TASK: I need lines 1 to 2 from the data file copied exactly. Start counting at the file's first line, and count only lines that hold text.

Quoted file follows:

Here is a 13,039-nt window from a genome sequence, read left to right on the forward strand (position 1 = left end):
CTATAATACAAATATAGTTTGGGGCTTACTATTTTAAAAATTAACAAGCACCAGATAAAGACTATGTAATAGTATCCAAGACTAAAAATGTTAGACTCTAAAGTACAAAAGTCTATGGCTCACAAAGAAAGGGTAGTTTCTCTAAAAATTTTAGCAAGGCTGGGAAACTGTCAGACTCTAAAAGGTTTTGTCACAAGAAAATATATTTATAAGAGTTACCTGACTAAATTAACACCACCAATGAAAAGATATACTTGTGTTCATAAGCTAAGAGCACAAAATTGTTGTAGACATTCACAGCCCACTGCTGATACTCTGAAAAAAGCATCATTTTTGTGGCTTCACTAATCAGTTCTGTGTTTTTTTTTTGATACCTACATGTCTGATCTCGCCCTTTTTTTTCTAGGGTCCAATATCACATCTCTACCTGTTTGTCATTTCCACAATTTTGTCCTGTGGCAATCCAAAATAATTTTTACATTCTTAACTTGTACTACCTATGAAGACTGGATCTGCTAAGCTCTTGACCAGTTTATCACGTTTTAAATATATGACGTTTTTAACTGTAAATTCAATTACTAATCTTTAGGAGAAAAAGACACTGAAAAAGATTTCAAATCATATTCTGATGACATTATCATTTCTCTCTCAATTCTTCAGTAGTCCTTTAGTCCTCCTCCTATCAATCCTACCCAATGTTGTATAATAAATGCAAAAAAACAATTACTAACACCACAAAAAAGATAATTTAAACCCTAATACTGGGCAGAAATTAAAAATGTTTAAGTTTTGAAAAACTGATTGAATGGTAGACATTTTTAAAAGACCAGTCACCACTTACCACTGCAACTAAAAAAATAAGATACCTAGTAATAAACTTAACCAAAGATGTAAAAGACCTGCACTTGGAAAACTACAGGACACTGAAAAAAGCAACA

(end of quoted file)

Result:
Here is a 13,039-nt window from a genome sequence, read left to right on the forward strand (position 1 = left end):
CTATAATACAAATATAGTTTGGGGCTTACTATTTTAAAAATTAACAAGCACCAGATAAAGACTATGTAATAGTATCCAAGACTAAAAATGTTAGACTCTAAAGTACAAAAGTCTATGGCTCACAAAGAAAGGGTAGTTTCTCTAAAAATTTTAGCAAGGCTGGGAAACTGTCAGACTCTAAAAGGTTTTGTCACAAGAAAATATATTTATAAGAGTTACCTGACTAAATTAACACCACCAATGAAAAGATATACTTGTGTTCATAAGCTAAGAGCACAAAATTGTTGTAGACATTCACAGCCCACTGCTGATACTCTGAAAAAAGCATCATTTTTGTGGCTTCACTAATCAGTTCTGTGTTTTTTTTTTGATACCTACATGTCTGATCTCGCCCTTTTTTTTCTAGGGTCCAATATCACATCTCTACCTGTTTGTCATTTCCACAATTTTGTCCTGTGGCAATCCAAAATAATTTTTACATTCTTAACTTGTACTACCTATGAAGACTGGATCTGCTAAGCTCTTGACCAGTTTATCACGTTTTAAATATATGACGTTTTTAACTGTAAATTCAATTACTAATCTTTAGGAGAAAAAGACACTGAAAAAGATTTCAAATCATATTCTGATGACATTATCATTTCTCTCTCAATTCTTCAGTAGTCCTTTAGTCCTCCTCCTATCAATCCTACCCAATGTTGTATAATAAATGCAAAAAAACAATTACTAACACCACAAAAAAGATAATTTAAACCCTAATACTGGGCAGAAATTAAAAATGTTTAAGTTTTGAAAAACTGATTGAATGGTAGACATTTTTAAAAGACCAGTCACCACTTACCACTGCAACTAAAAAAATAAGATACCTAGTAATAAACTTAACCAAAGATGTAAAAGACCTGCACTTGGAAAACTACAGGACACTGAAAAAAGCAACA